With BEX, say the district has 100 buildings (including charters). The BEX levy is $500M and it passes. How much off the top would charters get each? $5M, just like that. And, the money goes to the building they are in whether it's a district building or not. Public money going into renovation/maintenance for buildings the district does not own. Good stuff.
So back to the story. Then Chris Korsmo gets up and gave her pitch. However, she said she was a member of the 34th and a SPS parent. Period. It's more than a little disingenuous to be the head of a state-wide education organization that is hugely supporting charter legislation and not tell that to the crowd assembled. (She could have said, I have job X but I am speaking as John Q. Citizen.) But she didn't. You have to wonder why not.
Then there's the big argument/discussion over at Publicola over co-founder of LEV (and yet another wealthy person who wants to explain public education to the masses), Nick Hanauer. Mr. Hanauer, a presumed Democrat, is talking to Rob McKenna who is running for Governor. Mr. Hanauer is entitled to talk to and support anyone he wants but he perceives he will get want he believes is best for public education. But is that the same thing as getting better public education?
Here's a link to what McKenna wants to do for public education. It is quite vast and far-reaching and my first reaction was "We don't even fully-fund education now. Where the heck would he get the money for all this?"
Mr. Hanauer wrote an e-mail to another Democratic donor complaining that the state Dems are “on the wrong side of every important education reform issue.” He apparently went "ballistic" on Frank Chopp, the Speaker of the House. He complains that the Dems:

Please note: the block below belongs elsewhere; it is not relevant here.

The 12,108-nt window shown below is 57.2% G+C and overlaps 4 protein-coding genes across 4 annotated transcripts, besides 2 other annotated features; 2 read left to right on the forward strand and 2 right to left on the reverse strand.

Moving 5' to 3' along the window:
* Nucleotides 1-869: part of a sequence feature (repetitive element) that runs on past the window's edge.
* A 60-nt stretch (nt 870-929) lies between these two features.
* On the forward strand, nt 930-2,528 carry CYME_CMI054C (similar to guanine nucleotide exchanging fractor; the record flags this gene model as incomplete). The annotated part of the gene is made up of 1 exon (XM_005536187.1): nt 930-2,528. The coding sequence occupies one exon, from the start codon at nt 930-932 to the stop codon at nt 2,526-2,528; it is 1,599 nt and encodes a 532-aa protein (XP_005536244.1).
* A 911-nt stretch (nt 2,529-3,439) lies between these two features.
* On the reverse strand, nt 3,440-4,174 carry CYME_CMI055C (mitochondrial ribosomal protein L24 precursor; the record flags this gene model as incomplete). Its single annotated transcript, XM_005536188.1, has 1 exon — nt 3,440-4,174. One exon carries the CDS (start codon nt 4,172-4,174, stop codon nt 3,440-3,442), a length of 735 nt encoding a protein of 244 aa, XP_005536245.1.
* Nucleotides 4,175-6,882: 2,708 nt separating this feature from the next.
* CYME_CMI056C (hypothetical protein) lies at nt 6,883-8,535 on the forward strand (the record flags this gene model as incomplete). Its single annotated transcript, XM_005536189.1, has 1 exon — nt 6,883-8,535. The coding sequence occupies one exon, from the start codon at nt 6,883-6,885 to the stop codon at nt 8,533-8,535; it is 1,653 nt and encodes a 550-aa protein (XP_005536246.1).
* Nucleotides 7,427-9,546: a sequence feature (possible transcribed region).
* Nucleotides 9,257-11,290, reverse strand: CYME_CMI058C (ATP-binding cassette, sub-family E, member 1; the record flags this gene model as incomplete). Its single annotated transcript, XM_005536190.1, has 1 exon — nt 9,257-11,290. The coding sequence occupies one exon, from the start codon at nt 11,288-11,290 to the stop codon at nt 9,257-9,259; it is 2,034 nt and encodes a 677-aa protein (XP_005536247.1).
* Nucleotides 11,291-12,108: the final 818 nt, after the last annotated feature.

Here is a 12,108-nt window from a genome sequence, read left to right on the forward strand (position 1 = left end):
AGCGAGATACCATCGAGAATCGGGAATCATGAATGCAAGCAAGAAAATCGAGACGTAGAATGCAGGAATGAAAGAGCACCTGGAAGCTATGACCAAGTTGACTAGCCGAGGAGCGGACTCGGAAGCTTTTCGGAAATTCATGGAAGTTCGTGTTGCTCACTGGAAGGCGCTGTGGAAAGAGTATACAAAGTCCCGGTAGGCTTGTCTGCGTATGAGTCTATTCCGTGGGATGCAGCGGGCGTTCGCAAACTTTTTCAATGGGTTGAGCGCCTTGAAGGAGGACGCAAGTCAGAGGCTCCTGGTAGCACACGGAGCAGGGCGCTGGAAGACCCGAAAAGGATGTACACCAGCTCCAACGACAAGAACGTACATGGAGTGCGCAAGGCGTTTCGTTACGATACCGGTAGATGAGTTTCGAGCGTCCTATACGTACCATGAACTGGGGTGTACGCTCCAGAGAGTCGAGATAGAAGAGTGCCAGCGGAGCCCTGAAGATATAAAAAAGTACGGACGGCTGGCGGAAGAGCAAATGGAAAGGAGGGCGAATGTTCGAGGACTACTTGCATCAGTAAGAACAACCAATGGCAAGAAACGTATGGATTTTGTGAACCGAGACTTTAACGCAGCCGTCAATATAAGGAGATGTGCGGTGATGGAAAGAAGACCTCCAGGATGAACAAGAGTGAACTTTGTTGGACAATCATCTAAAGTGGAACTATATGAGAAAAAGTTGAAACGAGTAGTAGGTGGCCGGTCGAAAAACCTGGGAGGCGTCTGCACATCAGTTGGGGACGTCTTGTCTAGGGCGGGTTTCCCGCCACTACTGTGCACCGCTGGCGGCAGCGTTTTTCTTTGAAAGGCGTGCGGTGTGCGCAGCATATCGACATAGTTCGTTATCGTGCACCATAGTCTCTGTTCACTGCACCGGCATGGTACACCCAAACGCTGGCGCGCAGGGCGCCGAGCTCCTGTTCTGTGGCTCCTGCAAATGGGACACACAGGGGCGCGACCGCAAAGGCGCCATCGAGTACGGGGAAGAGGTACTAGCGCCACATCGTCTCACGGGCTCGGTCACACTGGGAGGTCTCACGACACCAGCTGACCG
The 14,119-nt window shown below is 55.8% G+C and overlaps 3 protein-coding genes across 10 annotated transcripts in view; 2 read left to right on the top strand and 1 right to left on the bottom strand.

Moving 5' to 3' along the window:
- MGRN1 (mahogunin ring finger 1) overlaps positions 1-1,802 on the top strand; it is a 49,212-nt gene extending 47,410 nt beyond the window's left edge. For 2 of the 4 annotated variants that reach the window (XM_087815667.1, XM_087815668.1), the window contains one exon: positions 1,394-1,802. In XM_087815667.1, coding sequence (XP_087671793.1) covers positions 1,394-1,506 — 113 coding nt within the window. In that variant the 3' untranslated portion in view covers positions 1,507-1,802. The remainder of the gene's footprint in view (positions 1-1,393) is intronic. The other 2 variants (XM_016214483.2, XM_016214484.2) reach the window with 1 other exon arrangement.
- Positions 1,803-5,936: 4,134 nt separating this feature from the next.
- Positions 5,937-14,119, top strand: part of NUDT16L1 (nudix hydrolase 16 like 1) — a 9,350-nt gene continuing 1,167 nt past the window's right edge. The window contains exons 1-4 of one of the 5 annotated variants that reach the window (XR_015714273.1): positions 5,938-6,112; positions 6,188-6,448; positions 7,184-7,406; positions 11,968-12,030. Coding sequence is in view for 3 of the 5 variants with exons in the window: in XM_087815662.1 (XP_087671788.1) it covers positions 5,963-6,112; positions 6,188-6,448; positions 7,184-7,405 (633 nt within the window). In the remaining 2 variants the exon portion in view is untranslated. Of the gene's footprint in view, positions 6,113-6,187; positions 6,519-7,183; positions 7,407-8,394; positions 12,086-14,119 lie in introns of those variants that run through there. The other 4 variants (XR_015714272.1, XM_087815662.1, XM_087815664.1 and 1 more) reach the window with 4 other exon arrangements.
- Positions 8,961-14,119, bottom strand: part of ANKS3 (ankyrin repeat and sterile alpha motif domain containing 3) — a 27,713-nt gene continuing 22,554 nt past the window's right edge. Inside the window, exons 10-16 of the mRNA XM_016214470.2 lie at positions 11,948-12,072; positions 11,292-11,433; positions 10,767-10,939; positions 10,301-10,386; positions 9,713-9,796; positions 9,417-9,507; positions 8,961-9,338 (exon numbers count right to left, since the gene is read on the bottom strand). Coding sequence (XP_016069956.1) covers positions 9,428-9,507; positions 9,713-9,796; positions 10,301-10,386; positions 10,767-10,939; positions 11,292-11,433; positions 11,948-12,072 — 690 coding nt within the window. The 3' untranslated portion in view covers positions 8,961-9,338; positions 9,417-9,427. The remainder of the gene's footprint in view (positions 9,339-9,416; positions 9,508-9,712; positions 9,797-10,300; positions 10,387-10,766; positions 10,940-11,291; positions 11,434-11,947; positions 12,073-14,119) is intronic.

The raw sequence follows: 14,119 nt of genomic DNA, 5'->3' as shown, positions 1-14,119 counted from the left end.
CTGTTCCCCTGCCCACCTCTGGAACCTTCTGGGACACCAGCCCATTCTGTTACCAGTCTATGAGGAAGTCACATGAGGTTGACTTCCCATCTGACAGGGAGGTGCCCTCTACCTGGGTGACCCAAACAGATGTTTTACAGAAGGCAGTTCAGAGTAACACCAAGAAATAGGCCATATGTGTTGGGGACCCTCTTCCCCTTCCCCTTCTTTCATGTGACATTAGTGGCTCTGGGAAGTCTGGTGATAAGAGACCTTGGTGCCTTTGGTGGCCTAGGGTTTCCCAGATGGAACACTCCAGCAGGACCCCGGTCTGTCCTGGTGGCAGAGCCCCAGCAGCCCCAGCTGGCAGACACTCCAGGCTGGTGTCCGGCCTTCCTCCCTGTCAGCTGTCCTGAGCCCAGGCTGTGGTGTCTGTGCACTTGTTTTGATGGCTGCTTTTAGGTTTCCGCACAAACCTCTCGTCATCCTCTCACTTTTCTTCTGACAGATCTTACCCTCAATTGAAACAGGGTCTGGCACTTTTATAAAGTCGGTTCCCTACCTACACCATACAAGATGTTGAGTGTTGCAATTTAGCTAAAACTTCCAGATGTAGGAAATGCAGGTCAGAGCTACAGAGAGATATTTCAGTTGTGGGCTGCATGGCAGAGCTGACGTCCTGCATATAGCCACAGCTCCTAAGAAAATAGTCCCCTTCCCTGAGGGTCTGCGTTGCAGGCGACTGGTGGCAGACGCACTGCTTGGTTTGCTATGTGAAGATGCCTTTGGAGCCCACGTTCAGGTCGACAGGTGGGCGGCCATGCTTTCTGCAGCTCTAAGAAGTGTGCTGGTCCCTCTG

- "oppose high standards for teachers"
- "oppose employment policies based on quality"
- "oppose accountability in all forms"
- "cling to the status quo"
He says he likes unions but that the Washington State Dems leadership and "most" of the elected members are "stooges" for the teachers union.
All those items I listed above? Mr. Hanauer really believes each and every one of them in full about Washington State Dems? I find that hard to believe. I can't find one single person who wants the status quo for public education in Washington State. I can't find anyone who doesn't want teachers AND principals AND superintendents AND school boards to be accountable.
But it makes for a good story when you are frustrated about not getting things exactly the way you want them (like School Board elections).
And that's where I get to the fairness plug.
Just tell the truth and the whole truth and let people decide for themselves. That is truly the respectful thing to do.
I wrote an entire series to explain charters. I have listed good charters several times. I tried to talk about this issue with a whole-idea approach even though, clearly, I have my own personal stand.
But I really worry and wonder about saying anything - half-truths, half the story - to get what you want. If what you believe is right, how is telling the good, the bad and the ugly going to hurt? Why is making sure that everyone understands the possible outcomes and ramifications to a bill a problem?
It's a mystery.